These aren't your grandmother's lawn mowers. Today's reel mowers make real sense for lawn care.
Like many first-time homeowners, I was working with a very small budget when I bought my first house. I knew there would be a ton of things I'd need to buy, so I had to shop wisely.
In spring when I started shopping for a lawn mower, reel mowers caught my eye. They seemed to offer a lot of advantages, but I wasn't sure the theory would work as well in reality. I gave it a try and I discovered that in many situations, reel mowers make a lot of sense. Here's why:
Expense. The first thing I noticed about reel mowers is that they were considerably less expensive than gas- or battery-powered mowers. And I reasoned that because I wasn't using gasoline or electricity, they were also more budget-friendly to use.
Environmental impact. I also loved the fact that reel mowers don't add to pollution levels in the atmosphere. And I didn't smell like gas after using them.
Size. Perhaps it's because they don't have so many working parts that reel mowers are smaller and lighter. It was great that I didn't have to have any help loading the mower into the car and I could actually hang it up on my garage wall to save space when I wasn't using it.
Exercise. While newer reel mowers aren't at all hard to push, they're a great form of exercise. You burn about 400 calories an hour mowing the lawn with a push mower.
Lawn quality. A little research taught me that my choice was great for another reason: Reel mowers tend to make a superior cut. The sharp blades make clean cuts to your grass, much like scissors. Traditional rotary mowers actually tear the tips of your grass off, leaving jagged edges that often turn yellow.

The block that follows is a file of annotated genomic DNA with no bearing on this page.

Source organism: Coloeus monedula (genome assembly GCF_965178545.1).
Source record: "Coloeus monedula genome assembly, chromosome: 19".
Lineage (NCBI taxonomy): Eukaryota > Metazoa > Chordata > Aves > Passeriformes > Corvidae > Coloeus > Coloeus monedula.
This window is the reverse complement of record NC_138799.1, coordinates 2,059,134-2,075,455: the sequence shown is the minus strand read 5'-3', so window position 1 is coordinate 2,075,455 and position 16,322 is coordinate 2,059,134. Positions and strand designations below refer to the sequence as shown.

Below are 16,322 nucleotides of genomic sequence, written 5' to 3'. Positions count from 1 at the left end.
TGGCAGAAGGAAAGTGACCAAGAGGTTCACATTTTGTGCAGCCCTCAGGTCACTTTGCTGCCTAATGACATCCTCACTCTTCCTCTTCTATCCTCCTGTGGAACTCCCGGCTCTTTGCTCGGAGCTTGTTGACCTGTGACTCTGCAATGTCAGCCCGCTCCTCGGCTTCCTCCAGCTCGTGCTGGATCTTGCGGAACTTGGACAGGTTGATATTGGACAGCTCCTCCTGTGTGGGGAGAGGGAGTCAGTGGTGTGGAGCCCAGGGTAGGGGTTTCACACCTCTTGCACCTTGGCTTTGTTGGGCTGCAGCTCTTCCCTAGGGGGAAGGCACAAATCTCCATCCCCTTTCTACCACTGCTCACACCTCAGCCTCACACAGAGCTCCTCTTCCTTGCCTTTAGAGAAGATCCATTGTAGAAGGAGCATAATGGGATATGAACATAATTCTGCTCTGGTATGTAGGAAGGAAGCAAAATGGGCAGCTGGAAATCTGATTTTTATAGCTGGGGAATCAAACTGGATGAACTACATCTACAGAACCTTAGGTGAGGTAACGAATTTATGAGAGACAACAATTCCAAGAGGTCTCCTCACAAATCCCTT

They're quiet. Because reel mowers don't have an engine, they make virtually no noise. You can mow whenever you want without disturbing your family or neighbors.
As great as they are, reel mowers aren't for everyone. Here are some examples:
You need to keep on your grass. While reel mowers are easy to use when your lawn is short, the machines can get very tough to push if your grass is too long. (That said, you never want to remove more than one-third of the total leaf length when you mow; removing more than a third of the leaf-length at one time can stress your grass.)
You spend more time mowing. Most reel mowers are a little narrower than their high-powered cousins, meaning you have to make more passes with your mower to cut the same amount of grass.
They're best suited to small lawns. The larger your lawn, the more time you'll spend mowing. Many homeowners find that about one-third of an acre is the maximum size they'd use a reel mower on.
They don't cut weeds as well. Many types of weeds, including dandelions, bend underneath the reel-mower blades instead of being cut off.
They don't handle sticks as well. If you have a lot of trees, you'll need to pick up branches instead of running over them like you would with a mulching blade on a traditional rotary mower.